July 24, 2024

What is your typical nightly sleep duration? Medical recommendations advise healthy adults to aim for a minimum of seven hours’ rest.

According to Eric Zhou of the Division of Sleep Medicine at Harvard Medical School, these are not strict rules but instead general recommendations. He says that while some individuals may require less than seven hours, others may need more sleep.

Is your required sleep time greater or lesser?

We understand that you may know individuals who claim they only require five hours of sleep nightly, meanwhile you struggle with being alert unless obtaining eight to nine hours. The primary cause for variances among people is the erroneous perception many have regarding sleep.

Zhou suggests that we should take into account our sleep quality rather than solely emphasizing on the duration of our nightly slumber.

Sleep quality refers to the level of your nighttime rest. Did you experience uninterrupted sleep, or did you have instances where you awakened? If yes, how long did it take for slumber to return? How was your general state upon waking up in the morning?

Zhou advises that if you feel refreshed upon waking with enough energy to last throughout the day, then don’t stress over the specific number of hours slept.

What is the impact of sleep quality on your health?

Our overall health depends on the quality of our sleep. Studies have demonstrated that individuals experiencing poor sleep are at an elevated risk for developing ailments such as diabetes, heart disease, stroke and mental conditions like anxiety and depression.

That’s not the only concern. Zhou points out that inadequate sleep can also lead to daytime fatigue and hinder enjoyment of life.

As people age, it is natural for their sleeping habits to undergo changes. Zhou explains that individuals in their 50s and 60s may not have the same sleep patterns as they did during their younger years.

Age-related alterations are responsible for several of these modifications. Specifically, as we grow older, our circadian rhythm – a mechanism that controls various bodily functions such as sleep-wake patterns- may gradually become disturbed resulting in reduced slow-wave restorative sleep duration per night.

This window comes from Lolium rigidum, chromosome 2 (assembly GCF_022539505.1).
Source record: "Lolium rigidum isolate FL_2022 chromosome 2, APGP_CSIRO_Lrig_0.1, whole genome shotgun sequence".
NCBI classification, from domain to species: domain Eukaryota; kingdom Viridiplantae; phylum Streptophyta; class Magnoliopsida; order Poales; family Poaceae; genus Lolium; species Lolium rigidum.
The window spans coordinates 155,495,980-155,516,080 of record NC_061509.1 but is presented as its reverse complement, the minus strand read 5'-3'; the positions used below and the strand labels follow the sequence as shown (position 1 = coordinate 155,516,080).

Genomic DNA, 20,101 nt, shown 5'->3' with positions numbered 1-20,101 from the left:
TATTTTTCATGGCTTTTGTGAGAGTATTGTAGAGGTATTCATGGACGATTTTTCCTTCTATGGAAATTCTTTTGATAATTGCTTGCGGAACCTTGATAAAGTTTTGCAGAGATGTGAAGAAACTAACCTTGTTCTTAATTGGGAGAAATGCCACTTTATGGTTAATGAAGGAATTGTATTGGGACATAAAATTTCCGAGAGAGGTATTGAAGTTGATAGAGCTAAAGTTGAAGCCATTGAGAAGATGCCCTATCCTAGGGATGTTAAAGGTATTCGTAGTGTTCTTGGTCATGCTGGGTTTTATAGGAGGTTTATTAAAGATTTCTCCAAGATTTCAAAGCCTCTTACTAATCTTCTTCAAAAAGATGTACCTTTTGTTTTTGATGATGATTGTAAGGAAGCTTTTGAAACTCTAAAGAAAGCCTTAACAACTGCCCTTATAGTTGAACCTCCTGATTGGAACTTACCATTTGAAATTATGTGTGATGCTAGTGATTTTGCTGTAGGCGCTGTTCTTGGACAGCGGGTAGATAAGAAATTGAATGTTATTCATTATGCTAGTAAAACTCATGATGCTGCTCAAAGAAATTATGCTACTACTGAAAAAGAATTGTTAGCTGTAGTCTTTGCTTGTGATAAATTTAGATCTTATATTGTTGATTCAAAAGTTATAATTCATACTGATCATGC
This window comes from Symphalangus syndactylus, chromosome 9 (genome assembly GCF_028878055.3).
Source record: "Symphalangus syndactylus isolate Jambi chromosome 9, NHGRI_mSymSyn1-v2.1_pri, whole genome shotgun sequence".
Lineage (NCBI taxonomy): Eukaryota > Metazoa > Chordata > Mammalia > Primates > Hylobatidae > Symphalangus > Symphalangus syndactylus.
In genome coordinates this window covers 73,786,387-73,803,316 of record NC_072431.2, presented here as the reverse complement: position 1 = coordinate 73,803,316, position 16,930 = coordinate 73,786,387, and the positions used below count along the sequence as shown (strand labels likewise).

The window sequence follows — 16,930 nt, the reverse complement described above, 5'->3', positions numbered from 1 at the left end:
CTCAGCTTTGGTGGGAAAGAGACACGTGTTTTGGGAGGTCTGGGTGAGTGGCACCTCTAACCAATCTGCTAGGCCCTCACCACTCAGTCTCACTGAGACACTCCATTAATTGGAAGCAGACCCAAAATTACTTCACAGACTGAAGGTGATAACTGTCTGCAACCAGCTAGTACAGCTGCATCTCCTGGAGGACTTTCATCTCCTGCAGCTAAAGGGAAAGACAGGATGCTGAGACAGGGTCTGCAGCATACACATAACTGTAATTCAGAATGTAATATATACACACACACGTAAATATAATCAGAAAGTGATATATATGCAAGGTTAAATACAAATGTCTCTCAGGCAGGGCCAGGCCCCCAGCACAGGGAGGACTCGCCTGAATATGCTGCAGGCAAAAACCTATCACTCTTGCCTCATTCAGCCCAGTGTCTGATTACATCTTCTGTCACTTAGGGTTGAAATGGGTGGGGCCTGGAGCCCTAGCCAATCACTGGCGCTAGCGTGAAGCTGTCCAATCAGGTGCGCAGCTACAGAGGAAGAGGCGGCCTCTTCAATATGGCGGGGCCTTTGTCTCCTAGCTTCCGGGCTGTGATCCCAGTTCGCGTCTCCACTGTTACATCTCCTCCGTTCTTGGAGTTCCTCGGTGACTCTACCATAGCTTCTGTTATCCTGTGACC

Zhou explains that the decline in melatonin production, which is responsible for regulating sleep, occurs gradually as we age. Consequently, it is common to experience earlier awakening or frequent awakenings throughout the night during our later years.

What methods are available for monitoring the quality of sleep?

Keeping a sleep diary can be one method to comprehending the factors that may influence your quality of sleep. This involves monitoring and documenting your sleeping patterns over time.

Keep a daily log of the time you went to bed, duration it took for sleep onset, frequency and length of nighttime awakenings, along with your wake-up timing. Additionally note down your feelings upon awakening as well as at the end of each day.

Zhou suggests reviewing the information after a week or two to identify any patterns that may be affecting your sleep quality, and making adjustments accordingly.

Zhou advises that if you experience difficulty in falling asleep, try going to bed half an hour later than your usual bedtime but keep the same wake-up time. Staying in bed for longer periods of time to catch up on sleep is a common mistake made by people with sleeping problems; however, this practice only hinders their natural sleep cycle and reduces the quality of their rest according to Zhou.

Three essential methods to enhance the quality of your sleep.

There are additional strategies that can aid in maintaining high-quality sleep, such as:

Keeping a regular wake-up schedule, particularly during weekends.

Daytime naps should be limited to 20-30 minutes and taken at least six hours prior to the intended bedtime.

Engaging in physical activity.

Consistency plays a significant role in ensuring good sleep quality. Zhou explains that individuals with excellent sleep tend to have a consistent timeframe for sleeping, whereby their slumber occurs during the same hours every night. Additionally, proficient snoozers are more likely to maintain steady durations of uninterrupted nighttime rest.

Getting a good night’s sleep is crucial for overall well-being.

Zhou suggests that expecting flawless sleep every night is impractical. She believes that experiencing difficulty sleeping for a night or two in a week could be due to life’s unpredictable nature, such as consuming heavy meals, excessive alcohol intake while watching sports games, and having stressful altercations with others. Zhou recommends assessing the quality of sleep on a weekly basis rather than comparing it day-to-day so that overall health can be better monitored.

If despite practicing proper sleep hygiene, you don’t feel refreshed upon waking up, it’s advisable to consult with your doctor. They can assist in ruling out potential sleeping disorders like sleep apnea and other health concerns such as high blood pressure or acid reflux that could obstruct restful slumber. In addition to these factors, several others may impact the quality of one’s nightly repose: using various medications simultaneously, experiencing depression or anxiety symptoms which cause a sense of loneliness along with shifts in environmental elements such as temperature fluctuations combined exposure to light and noise disturbances are among them possibly impacting peaceful sleep patterns.

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